green side down, naked back facing up then I did purple on the back.

It doesn't look like the front because of the way the wax penetrated the cloth. It looks even more interesting!!!

A piece of fabric with wax designs that I did with a tjanting then scrapped dye onto.

Now the neatest one of all. Laura did this design with the pears. Her signature designs are pears and dried poppy heads. Watch this....

First I applied purple to the "table"

Then olive to the top with interspersed drops of purple to break up the two tone monotony. I finished off with olive over the pear which was almost completely covered with wax. I meant to scrunch the wax on the pear to get crackling but I forgot.

First I covered each piece of fabric with the other half of the bin bag and rolled it into a tube. Then I folded each in fours.

I heated my trusty rice bag for my neck in the microwave and placed on the four "packages" of dyed fabric for one hour.

I washed the dye out of the fabric after an hour with hot water to melt the small amount of wax

Then I popped them in the washer for a 30 minutes fast wash with HOT water , Synthrapol (Prosapol) and Shout brand Color Catchers - very important. Not only does it aid in preventing dye back as does the Syntrapol but you end up with a cool piece of color catcher in great colors. I always put 2 in each wash out.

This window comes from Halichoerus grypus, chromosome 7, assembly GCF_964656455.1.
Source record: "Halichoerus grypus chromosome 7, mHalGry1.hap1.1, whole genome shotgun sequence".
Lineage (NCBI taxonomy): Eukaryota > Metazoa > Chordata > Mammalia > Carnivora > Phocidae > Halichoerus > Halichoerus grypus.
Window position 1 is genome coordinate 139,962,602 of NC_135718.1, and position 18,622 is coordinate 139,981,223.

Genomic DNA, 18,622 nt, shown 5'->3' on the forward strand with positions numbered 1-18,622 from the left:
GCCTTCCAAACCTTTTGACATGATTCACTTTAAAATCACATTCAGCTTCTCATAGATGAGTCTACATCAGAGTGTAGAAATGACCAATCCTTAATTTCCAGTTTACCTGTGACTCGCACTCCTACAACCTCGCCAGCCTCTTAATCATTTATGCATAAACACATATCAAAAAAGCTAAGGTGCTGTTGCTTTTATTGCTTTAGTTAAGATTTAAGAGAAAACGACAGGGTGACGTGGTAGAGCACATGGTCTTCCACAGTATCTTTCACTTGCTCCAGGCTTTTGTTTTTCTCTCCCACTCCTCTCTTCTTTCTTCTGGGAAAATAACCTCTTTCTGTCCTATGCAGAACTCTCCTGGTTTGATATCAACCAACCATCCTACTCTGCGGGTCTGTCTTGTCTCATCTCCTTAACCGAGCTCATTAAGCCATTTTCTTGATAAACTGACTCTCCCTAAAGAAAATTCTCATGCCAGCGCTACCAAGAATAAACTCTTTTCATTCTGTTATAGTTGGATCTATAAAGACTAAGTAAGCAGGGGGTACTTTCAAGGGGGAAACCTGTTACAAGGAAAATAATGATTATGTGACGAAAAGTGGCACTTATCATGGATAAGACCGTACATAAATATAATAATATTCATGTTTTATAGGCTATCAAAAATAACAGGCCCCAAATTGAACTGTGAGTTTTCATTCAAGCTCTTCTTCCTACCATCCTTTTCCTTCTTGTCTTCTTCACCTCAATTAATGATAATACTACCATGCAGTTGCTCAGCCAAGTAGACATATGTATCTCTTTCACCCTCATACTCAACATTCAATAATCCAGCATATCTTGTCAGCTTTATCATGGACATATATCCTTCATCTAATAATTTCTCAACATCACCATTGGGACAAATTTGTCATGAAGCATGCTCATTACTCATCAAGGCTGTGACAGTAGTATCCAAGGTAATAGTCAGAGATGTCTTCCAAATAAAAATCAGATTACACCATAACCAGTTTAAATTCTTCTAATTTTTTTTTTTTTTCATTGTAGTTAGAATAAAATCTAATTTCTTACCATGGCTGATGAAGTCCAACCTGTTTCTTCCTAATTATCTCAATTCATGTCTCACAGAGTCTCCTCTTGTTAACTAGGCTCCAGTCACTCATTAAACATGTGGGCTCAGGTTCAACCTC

Here are the washed and ironed pieces. I could make a quilt with fabric I created with 2 or three uniting colorways. I think this is so wonderful. Check out the 2 toned basket weave piece. That's two colorways for the price of one.

Later in the week I will do the shading Laura showed and quilt this pear. I will also take a picture of some of my dyed color catchers. They have amazing texture when put in the dryer.

I hope you are as blow away with these techniques as I was. This was a "must do" or is that "must copy" for me. Unfortunately the dyes were VERY darkly concentrated so if I were to do this again, I would start with less dye powder and add more if necessary. I was going for a chartreusey green but ended up with an olive because of my heavy handedness.